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Publisher: Springer-Verlag (Total: 2350 journals)

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Showing 1 - 200 of 2350 Journals sorted alphabetically
3D Printing in Medicine     Open Access   (Followers: 1)
3D Research     Hybrid Journal   (Followers: 21, SJR: 0.222, CiteScore: 1)
4OR: A Quarterly J. of Operations Research     Hybrid Journal   (Followers: 10, SJR: 0.825, CiteScore: 1)
AAPS J.     Hybrid Journal   (Followers: 22, SJR: 1.118, CiteScore: 4)
AAPS PharmSciTech     Hybrid Journal   (Followers: 7, SJR: 0.752, CiteScore: 3)
Abdominal Imaging     Hybrid Journal   (Followers: 15, SJR: 0.866, CiteScore: 2)
Abhandlungen aus dem Mathematischen Seminar der Universitat Hamburg     Hybrid Journal   (Followers: 4, SJR: 0.439, CiteScore: 0)
Academic Psychiatry     Full-text available via subscription   (Followers: 25, SJR: 0.53, CiteScore: 1)
Academic Questions     Hybrid Journal   (Followers: 8, SJR: 0.106, CiteScore: 0)
Accreditation and Quality Assurance: J. for Quality, Comparability and Reliability in Chemical Measurement     Hybrid Journal   (Followers: 27, SJR: 0.316, CiteScore: 1)
Acoustical Physics     Hybrid Journal   (Followers: 11, SJR: 0.359, CiteScore: 1)
Acoustics Australia     Hybrid Journal   (SJR: 0.232, CiteScore: 1)
Acta Analytica     Hybrid Journal   (Followers: 7, SJR: 0.367, CiteScore: 0)
Acta Applicandae Mathematicae     Hybrid Journal   (Followers: 1, SJR: 0.675, CiteScore: 1)
Acta Biotheoretica     Hybrid Journal   (Followers: 4, SJR: 0.284, CiteScore: 1)
Acta Diabetologica     Hybrid Journal   (Followers: 18, SJR: 1.587, CiteScore: 3)
Acta Endoscopica     Hybrid Journal   (Followers: 1)
acta ethologica     Hybrid Journal   (Followers: 4, SJR: 0.769, CiteScore: 1)
Acta Geochimica     Hybrid Journal   (Followers: 7, SJR: 0.24, CiteScore: 1)
Acta Geodaetica et Geophysica     Hybrid Journal   (Followers: 2, SJR: 0.305, CiteScore: 1)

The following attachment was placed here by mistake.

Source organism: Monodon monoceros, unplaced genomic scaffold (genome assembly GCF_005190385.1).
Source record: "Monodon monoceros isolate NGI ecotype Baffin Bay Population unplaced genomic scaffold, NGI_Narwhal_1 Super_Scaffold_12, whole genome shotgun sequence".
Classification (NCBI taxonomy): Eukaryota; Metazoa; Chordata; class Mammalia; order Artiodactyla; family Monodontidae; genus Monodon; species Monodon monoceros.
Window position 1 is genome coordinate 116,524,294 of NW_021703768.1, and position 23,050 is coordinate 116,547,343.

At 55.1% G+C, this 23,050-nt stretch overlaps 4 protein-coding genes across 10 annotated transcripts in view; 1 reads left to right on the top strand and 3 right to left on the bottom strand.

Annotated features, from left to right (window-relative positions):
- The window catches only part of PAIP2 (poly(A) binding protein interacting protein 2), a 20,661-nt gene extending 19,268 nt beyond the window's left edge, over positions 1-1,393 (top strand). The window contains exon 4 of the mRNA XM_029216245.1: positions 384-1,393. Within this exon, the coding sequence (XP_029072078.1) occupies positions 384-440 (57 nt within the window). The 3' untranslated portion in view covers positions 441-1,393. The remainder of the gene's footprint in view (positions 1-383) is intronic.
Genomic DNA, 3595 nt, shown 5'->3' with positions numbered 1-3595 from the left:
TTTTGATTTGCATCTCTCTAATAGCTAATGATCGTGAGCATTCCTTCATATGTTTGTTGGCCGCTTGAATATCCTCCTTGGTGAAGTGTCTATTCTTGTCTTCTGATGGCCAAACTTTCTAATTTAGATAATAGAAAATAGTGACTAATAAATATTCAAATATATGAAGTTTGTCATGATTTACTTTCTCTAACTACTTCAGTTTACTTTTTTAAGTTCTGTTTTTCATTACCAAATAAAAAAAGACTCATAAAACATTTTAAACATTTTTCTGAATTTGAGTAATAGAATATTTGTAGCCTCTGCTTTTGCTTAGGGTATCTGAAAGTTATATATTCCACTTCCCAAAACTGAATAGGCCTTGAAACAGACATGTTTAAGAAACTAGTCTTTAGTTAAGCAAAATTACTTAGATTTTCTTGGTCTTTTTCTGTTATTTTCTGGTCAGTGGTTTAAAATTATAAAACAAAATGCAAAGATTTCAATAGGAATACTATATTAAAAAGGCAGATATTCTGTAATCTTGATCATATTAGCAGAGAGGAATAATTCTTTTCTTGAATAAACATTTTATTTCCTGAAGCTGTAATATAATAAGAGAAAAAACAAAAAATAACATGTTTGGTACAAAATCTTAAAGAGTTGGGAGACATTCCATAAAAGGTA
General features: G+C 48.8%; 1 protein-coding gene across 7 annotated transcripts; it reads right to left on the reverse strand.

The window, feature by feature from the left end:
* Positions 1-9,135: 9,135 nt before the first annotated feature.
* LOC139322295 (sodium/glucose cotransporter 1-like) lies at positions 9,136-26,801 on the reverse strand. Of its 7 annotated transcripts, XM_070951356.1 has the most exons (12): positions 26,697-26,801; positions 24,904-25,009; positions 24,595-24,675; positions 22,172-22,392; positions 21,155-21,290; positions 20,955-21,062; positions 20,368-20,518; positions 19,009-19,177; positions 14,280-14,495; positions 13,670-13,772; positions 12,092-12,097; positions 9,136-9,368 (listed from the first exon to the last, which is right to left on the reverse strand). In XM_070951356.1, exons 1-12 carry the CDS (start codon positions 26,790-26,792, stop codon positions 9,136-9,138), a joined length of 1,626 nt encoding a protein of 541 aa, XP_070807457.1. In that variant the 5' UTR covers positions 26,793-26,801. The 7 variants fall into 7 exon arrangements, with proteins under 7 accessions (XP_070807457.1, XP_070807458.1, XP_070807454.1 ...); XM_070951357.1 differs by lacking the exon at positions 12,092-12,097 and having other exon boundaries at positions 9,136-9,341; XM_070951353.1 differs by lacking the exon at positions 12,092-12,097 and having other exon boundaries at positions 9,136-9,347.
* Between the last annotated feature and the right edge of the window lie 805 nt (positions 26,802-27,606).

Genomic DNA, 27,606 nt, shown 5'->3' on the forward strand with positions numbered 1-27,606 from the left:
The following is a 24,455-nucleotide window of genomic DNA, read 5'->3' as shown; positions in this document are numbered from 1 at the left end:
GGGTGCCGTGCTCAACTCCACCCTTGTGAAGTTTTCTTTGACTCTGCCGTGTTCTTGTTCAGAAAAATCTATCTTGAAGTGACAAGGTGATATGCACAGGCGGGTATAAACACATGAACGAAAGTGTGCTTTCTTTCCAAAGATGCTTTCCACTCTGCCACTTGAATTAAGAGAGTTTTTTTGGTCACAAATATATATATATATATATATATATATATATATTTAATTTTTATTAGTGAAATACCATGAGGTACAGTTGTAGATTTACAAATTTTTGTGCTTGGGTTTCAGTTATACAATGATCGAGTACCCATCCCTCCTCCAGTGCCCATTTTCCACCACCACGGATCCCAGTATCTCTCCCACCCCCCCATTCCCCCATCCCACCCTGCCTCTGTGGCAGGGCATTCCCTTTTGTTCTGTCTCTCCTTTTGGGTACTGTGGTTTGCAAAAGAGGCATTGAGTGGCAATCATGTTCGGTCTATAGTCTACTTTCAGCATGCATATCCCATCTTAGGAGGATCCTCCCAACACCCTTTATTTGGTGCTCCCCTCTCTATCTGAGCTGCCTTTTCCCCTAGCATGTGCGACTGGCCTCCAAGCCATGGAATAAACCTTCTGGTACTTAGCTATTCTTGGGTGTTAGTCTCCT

Acta Geophysica     Hybrid Journal   (Followers: 10, SJR: 0.312, CiteScore: 1)
Acta Geotechnica     Hybrid Journal   (Followers: 7, SJR: 1.588, CiteScore: 3)
Acta Informatica     Hybrid Journal   (Followers: 5, SJR: 0.517, CiteScore: 1)
Acta Mathematica     Hybrid Journal   (Followers: 12, SJR: 7.066, CiteScore: 3)
Acta Mathematica Hungarica     Hybrid Journal   (Followers: 2, SJR: 0.452, CiteScore: 1)
Acta Mathematica Sinica, English Series     Hybrid Journal   (Followers: 6, SJR: 0.379, CiteScore: 1)
Acta Mathematica Vietnamica     Hybrid Journal   (SJR: 0.27, CiteScore: 0)
Acta Mathematicae Applicatae Sinica, English Series     Hybrid Journal   (SJR: 0.208, CiteScore: 0)
Acta Mechanica     Hybrid Journal   (Followers: 21, SJR: 1.04, CiteScore: 2)
Acta Mechanica Sinica     Hybrid Journal   (Followers: 5, SJR: 0.607, CiteScore: 2)
Acta Metallurgica Sinica (English Letters)     Hybrid Journal   (Followers: 7, SJR: 0.576, CiteScore: 2)
Acta Meteorologica Sinica     Hybrid Journal   (Followers: 3, SJR: 0.638, CiteScore: 1)
Acta Neurochirurgica     Hybrid Journal   (Followers: 6, SJR: 0.822, CiteScore: 2)
Acta Neurologica Belgica     Hybrid Journal   (Followers: 1, SJR: 0.376, CiteScore: 1)
Acta Neuropathologica     Hybrid Journal   (Followers: 5, SJR: 7.589, CiteScore: 12)
Acta Oceanologica Sinica     Hybrid Journal   (Followers: 3, SJR: 0.334, CiteScore: 1)
Acta Physiologiae Plantarum     Hybrid Journal   (Followers: 2, SJR: 0.574, CiteScore: 2)
Acta Politica     Hybrid Journal   (Followers: 15, SJR: 0.605, CiteScore: 1)